### Brainstorming: Neural Transducers for Speech Synthesis

Neural transducers are commonly used for automatic speech recognition (ASR), often achieving state-of-the-art results for

DiffWave and WaveGrad propose a new neural vocoder model based on diffusion probabilistic processes, with several nice properties and a solid theoretical justification.

*This is the first part of a two part blog post. If you've read this, move on to Part 2!*

Two recent papers, DiffWave (NVidia) and WaveGrad (Google), propose a new neural vocoder model based on diffusion probabilistic processes. These vocoders have several nice properties – they achieve high quality synthesis, are non-autoregressive, are easy to train (no adversarial losses), do extremely well on unconditional audio synthesis, and are likely fast enough for eventual production deployment on GPUs.

These models are conceptually simple, but come with a fairly hard-to-parse theoretical justification. In this blog post, I'd like to go over how these models work at a high level, and then dive in to the theoretical justification for them.

The model itself is a neural denoising autoencoder.

To train it, start with a clean audio signal \(x\) and a sample of white noise \(\epsilon \sim N(0, I)\). Then, create a corrupted audio signal $\tilde x$ by scaling the noise to have variance \(\sigma^2\) and adding it to the clean audio:

$$\tilde x = \sqrt{1 - \sigma^2} x + \sigma \epsilon$$

If we scale $x$ by $\sqrt{1 - \sigma^2}$, the variance of $\tilde x$ is unchanged from the original audio, if your input is unit variance.

Then, train a neural network $f_\theta$ to predict the noise that was added with an L2 loss:

$$J(\theta) = \left(f_\theta(\tilde x, \sigma) - \epsilon\right)^2$$

The network $f_\theta$ is conditioned on the noise magnitude $\sigma$. (WaveGrad uses an L1 loss here, finding that it "offers better training stability".) This conditioning is important, as we will use different values of $\sigma$ throughout training. In a conditional synthesis setting, $f_\theta$ is also conditioned upon any input features such as linguistic information or mel spectrograms (but I won't write that explicitly here).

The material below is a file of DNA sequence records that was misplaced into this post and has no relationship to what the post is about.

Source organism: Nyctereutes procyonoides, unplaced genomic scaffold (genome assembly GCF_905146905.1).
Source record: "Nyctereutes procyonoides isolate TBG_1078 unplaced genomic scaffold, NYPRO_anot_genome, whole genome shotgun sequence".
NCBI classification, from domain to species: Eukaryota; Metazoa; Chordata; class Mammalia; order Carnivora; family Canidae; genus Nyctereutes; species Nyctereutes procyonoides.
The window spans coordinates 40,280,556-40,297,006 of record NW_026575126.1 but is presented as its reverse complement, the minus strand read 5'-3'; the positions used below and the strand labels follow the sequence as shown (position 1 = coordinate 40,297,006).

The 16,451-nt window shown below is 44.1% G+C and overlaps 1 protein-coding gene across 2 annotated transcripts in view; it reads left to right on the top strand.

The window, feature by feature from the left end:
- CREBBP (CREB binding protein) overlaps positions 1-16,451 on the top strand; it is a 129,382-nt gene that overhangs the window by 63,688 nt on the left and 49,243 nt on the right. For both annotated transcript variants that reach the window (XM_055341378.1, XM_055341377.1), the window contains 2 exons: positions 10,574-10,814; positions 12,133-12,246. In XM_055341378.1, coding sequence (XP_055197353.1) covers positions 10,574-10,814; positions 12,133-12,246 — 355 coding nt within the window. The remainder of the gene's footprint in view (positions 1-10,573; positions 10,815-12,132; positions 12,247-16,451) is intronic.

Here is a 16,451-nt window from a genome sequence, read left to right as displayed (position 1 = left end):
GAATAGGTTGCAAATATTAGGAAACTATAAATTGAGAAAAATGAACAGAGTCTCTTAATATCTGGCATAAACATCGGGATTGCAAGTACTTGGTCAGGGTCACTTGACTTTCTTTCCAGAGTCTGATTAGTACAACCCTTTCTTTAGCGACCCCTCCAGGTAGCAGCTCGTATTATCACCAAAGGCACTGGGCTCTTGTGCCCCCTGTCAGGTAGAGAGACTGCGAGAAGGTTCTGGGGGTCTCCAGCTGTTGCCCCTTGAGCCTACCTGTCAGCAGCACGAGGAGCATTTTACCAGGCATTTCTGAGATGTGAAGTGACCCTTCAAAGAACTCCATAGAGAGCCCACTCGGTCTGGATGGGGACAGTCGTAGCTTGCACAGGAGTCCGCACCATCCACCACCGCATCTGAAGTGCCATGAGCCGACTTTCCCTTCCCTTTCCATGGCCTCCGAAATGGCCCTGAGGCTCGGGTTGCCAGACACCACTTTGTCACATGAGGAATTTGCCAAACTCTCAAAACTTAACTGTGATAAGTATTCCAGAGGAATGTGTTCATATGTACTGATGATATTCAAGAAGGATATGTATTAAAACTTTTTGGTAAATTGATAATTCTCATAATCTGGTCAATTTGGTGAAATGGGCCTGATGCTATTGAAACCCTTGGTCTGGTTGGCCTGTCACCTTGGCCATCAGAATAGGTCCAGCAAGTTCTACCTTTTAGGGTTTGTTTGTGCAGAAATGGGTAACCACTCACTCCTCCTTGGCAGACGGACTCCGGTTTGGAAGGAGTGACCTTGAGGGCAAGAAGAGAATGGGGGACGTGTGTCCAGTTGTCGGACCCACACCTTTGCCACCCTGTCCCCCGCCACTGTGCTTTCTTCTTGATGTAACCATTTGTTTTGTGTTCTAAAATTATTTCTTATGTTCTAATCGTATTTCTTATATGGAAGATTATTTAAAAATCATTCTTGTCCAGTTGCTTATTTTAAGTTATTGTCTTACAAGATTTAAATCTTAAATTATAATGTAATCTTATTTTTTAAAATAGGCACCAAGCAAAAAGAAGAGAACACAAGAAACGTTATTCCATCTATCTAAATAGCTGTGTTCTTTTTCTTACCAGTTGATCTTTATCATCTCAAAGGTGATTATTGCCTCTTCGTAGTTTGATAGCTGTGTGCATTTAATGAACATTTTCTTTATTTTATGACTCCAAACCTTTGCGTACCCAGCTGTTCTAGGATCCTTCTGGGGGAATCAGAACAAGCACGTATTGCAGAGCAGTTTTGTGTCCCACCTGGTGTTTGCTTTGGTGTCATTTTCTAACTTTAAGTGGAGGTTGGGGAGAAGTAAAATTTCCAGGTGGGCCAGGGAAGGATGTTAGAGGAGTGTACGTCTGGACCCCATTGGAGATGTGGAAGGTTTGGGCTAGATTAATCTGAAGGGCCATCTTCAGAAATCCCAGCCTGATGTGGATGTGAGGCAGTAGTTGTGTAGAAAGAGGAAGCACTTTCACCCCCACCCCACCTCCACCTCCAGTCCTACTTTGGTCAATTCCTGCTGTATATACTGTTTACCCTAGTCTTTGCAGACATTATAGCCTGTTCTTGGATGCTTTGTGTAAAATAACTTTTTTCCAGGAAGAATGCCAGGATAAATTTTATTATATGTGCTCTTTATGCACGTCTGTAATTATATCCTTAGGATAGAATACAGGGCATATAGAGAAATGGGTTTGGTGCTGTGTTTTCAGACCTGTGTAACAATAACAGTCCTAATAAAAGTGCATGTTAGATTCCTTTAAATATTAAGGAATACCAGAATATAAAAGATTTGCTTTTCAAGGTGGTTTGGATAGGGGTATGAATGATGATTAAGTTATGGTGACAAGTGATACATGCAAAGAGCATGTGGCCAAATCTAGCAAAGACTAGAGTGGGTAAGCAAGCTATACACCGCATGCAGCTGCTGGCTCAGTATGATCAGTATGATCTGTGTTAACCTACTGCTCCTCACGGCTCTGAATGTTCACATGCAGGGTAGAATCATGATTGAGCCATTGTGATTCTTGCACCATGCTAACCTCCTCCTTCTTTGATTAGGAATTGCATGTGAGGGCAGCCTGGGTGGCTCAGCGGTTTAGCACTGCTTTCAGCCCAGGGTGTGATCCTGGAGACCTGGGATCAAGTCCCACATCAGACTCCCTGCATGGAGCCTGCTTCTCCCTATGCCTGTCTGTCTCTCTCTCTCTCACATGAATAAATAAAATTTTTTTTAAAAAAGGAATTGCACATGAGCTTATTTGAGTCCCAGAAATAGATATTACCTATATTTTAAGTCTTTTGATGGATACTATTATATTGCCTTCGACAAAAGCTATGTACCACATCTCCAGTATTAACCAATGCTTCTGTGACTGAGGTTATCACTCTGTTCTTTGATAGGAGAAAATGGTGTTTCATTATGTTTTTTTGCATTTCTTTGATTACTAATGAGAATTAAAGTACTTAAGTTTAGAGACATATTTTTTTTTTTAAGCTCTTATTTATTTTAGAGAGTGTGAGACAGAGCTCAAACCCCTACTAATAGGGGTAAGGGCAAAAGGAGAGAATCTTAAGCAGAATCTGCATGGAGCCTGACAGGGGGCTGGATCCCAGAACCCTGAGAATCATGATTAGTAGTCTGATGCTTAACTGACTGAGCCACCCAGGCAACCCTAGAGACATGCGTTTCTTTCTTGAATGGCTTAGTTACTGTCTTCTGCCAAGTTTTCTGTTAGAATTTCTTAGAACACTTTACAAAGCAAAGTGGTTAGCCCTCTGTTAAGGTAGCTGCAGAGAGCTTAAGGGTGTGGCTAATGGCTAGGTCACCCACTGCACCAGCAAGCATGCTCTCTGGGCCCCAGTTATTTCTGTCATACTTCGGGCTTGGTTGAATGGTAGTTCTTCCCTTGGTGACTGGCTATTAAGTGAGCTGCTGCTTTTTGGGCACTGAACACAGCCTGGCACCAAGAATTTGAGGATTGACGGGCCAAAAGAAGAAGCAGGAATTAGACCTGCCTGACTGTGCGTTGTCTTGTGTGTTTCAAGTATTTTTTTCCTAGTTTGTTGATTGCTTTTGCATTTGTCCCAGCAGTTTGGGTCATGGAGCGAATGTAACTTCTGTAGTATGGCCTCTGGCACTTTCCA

To use this model for inference, we will perform $T$ steps of denoising with sampling. First, we sample a starting point $y_T$ of white noise. Then, each step of denoising is computed with:

$$y_{t-1} = c_1 y_t - c_2 f_\theta(y_t) + \sigma_t z,$$

where $z \sim N(0, I)$. In essence, each step reduces the magnitude of the signal (scaling by $c_1$), removes some noise (subtracting $f_\theta(y_t)$), and samples some noise to add to the signal of variance $\sigma^2$ (with gradually decreasing $\sigma^2$ and $\sigma_1 = 0$).

The result, $y_0$, is the final audio.

Choosing values for $c_1$, $c_2$, and $\sigma_t$ depends on the theoretical justification for this model. In the WaveGrad paper, Section 2 describes an interpretation based on sampling via Langevin dynamics, in which case $c_1 = 1$, $c_2 = \frac{{\sigma_t}^2}{2}$, and $\sigma_t$ is any sequence of magnitudes that is sufficiently long and gradually decreasing.

However, both WaveGrad and DiffWave choose these values based instead on the interpretation of diffusion probabilistic processes, and according to one of the authors of DiffWave, the exact values are important for high-quality synthesis.

In Part 2, I'll dig into the somewhat gnarly math required to justify all of this, ignoring the Langevin dynamics interpretation entirely.